Broadcaster Joe Buck Discusses Charges of Nepotism, His Cancelled HBO Show, Why He Quit Twitter and Losing His Father

Joe Buck reflects on his canceled HBO show, losing his voice in 2011, his reasons for quitting Twitter and gives his opinion on who holds the title of baseball's home run king.
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I recently sat down with announcer Joe Buck. The interview is for a new episode of In Depth. The broadcaster of 14 World Series and three Super Bowls describes the intensity of calling play-by-play in front of a worldwide audience. Buck discusses getting his big break at 20-years-old, what it was like growing up the son of Hall of Fame broadcaster Jack Buck, the charges of nepotism that followed and opens up about his father's passing in 2002. Buck also reflects on his canceled HBO show, losing his voice in 2011, his reasons for quitting Twitter and gives his opinion on who holds the title of baseball's home run king.


Having broadcast three Super Bowls, Buck describes the enormity of over 110 million viewers watching you: "You can let the size of the crowd, when you do Super Bowl, overwhelm you if you want, and that opening on camera is one of the most intense, awkward feelings you can ever have." During Super Bowl XLII, Buck was told less than 90 seconds before he went on-air that he had a clump of hair gel in his hair: "It looked like Something About Mary... so the whole time I'm on camera, during that beginning of the Super Bowl, going, 'How bad does my hair look right now? This is awful..." Watch clip:

In 1996 at the age of 27, Buck was the play-by-play announcer for his first World Series. He discusses his discomfort leading up to the broadcast: "You always feel like you're going to get exposed as some fraud." He remembers thinking: "Am I really ready for this? Am I capable of doing a World Series... I don't feel like you ever really feel totally comfortable with that."

As the son of Hall of Fame broadcaster Jack Buck, Joe has faced charges of nepotism throughout his career. And even after having surpassed his father in the number of World Series he has broadcast on television, Buck still feels the specter of his father's accomplishments and the perception that he only has the job because of his last name: "I'm my dad's kid, and I'm still, right or wrong, fighting that uphill battle, and I'm not saying that makes sense. I mean my dad didn't hire me at FOX... but it certainly gave me my start, and I think I'm always kind of fighting that." Watch clip:

After seven months in the hospital, Joe's father Jack passed away in 2002. Buck shares some advice he got from his father during his dying days: "'Hope my time in here, laying in this bed, had taught you to make the most out of your time... because, when you're laying here, it's too late.'" Buck also opens up about the last words he shared with his dad: "''I love you, and we've had an unbelievable run together. And it's time for you to let go.'" Watch clip:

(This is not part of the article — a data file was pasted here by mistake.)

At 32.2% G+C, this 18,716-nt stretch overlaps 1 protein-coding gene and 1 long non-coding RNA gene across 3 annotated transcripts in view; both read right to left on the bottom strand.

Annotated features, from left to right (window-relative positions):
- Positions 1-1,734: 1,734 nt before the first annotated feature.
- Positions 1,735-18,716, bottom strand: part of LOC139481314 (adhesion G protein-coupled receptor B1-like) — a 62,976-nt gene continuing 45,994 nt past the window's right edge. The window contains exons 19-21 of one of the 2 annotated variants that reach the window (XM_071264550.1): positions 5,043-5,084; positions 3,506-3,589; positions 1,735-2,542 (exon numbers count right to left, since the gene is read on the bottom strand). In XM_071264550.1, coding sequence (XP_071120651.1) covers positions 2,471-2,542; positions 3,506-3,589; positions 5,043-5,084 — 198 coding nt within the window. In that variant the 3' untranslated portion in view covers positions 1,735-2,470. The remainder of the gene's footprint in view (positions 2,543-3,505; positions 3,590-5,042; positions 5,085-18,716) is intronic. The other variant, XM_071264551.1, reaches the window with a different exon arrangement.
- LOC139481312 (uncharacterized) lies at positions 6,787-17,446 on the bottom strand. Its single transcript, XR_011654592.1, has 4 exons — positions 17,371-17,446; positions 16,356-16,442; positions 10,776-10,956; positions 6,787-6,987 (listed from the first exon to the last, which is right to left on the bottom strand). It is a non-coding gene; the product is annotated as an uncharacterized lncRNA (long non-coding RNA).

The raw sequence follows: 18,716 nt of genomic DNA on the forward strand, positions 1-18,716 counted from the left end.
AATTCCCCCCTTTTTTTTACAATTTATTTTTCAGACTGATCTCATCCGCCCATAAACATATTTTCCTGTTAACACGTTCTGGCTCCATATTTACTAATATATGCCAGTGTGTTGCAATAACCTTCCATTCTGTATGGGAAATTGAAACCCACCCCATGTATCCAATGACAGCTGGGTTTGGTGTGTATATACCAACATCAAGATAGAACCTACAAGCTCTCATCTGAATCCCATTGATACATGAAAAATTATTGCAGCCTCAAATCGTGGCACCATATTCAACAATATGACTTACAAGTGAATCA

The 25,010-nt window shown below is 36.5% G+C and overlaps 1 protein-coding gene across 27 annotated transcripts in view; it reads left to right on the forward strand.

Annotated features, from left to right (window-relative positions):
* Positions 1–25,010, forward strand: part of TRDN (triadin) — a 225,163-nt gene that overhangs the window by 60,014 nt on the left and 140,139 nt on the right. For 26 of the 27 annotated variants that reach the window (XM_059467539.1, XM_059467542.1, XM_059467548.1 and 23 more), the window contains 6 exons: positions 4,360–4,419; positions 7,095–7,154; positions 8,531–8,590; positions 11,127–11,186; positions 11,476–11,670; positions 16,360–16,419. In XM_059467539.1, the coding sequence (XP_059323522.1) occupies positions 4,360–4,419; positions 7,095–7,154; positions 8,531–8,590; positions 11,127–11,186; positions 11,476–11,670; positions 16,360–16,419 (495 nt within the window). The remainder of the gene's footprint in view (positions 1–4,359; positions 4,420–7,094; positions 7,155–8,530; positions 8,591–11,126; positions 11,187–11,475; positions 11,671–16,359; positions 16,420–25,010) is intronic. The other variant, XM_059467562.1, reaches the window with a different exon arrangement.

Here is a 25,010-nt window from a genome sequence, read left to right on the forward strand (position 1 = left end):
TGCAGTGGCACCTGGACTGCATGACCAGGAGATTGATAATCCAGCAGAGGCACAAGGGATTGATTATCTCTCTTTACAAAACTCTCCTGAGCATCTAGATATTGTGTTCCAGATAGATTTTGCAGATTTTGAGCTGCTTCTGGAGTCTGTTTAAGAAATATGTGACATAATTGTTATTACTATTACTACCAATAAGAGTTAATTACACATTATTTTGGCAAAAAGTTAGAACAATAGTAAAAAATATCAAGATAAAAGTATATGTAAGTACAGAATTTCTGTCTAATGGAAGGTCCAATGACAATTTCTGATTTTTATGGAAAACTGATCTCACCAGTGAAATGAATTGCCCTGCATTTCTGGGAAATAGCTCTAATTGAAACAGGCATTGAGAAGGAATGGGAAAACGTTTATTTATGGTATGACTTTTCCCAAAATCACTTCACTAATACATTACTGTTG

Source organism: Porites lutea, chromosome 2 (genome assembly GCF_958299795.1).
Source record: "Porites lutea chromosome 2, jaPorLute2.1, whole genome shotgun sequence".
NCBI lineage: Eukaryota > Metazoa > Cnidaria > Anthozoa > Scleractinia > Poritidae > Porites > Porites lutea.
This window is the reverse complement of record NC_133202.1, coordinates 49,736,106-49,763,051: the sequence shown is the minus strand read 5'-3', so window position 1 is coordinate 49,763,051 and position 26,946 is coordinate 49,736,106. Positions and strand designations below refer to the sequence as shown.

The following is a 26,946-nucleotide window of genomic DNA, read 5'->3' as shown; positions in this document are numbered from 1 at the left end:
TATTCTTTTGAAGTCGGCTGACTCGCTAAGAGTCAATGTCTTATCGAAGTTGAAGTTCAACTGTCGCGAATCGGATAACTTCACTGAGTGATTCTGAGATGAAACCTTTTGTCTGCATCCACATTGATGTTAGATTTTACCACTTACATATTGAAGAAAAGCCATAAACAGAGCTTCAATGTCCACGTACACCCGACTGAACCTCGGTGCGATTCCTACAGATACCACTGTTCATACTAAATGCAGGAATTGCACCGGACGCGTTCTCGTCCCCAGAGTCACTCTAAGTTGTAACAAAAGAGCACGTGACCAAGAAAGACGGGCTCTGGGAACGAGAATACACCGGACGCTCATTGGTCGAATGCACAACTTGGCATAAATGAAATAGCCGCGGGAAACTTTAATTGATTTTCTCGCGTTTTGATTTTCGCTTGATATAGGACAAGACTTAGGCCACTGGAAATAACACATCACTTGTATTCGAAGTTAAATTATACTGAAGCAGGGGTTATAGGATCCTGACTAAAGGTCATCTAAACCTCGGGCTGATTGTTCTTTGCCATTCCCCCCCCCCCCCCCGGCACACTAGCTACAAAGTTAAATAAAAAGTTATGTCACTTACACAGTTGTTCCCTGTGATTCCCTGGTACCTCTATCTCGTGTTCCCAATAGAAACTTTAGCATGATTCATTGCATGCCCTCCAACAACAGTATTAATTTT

In June 2009, "Joe Buck Live," a quarterly talk show hosted by Buck, debuted on HBO. On the premiere episode, comedian Artie Lange launched into a vulgar diatribe during the live broadcast. According to Buck: "HBO reacted like they were going to have him deported." Buck proposed having Lange on the second episode to acknowledge the much talked about incident. Buck recounts that HBO said: "'Under no circumstances are you going to even refer to Artie Lange.'" Buck told the head of HBO to: "Either cancel the show or have him on, but that's the way I, as the host, want to do it." While Buck prevailed and Lange made a brief appearance in the taped open, the show was ultimately canceled after three episodes. Watch clip:

In February 2011 after the Super Bowl, Buck lost his voice due to a paralyzed vocal cord. The doctor told him that his voice would likely return but that: "It could be three months. It could be six months. It could be 12 months or it could be never coming back." Losing his voice took an emotional toll on him: "I just didn't want to talk to anybody... I would just rather be quiet and not hear myself. So it kind of turns you into a recluse." Watch clip:

In May of this year, Buck decided to quit posting on Twitter after finding himself interacting with viewers while he was on the air:
"You're open to minute-by-minute criticism which comes via Twitter, that starts seeping its way into your head, and it's easy to let that affect how you do the was a nice moment when I got to take that off my phone."
Watch clip:

Buck weighs in on the debate of who is the true home run king in baseball: "I mean the home run king, to me, is Hank Aaron, but statistically, it's Barry Bonds." Buck continues: "I just look at it as almost two different records, two different times in the game, and it doesn't upset me like it does others." Watch clip:

Joe Buck shares funny stories from growing up around baseball and traveling as a broadcaster. Watch clip:

Joe Buck tells about the lessons he has learned from his mom. Watch clip:

Joe Buck shares stories from growing up the son of Hall of Fame broadcaster Jack Buck. Watch clip:

Joe Buck tells about being a father and the impact his father had on his parenting. Watch clip:

Joe Buck discusses how he faked it early in his career and his lack of confidence. Watch clip:

Joe Buck tells about his preparation for a broadcast and shows the board he creates for NFL games. Watch clip:

Joe Buck picks his favorites for the World Series, Super Bowl and top quarterback. Watch clip:

Watch full Joe Buck episode (above clip links contain content from full episode and also bonus content unable to make full episode due to time constraints):

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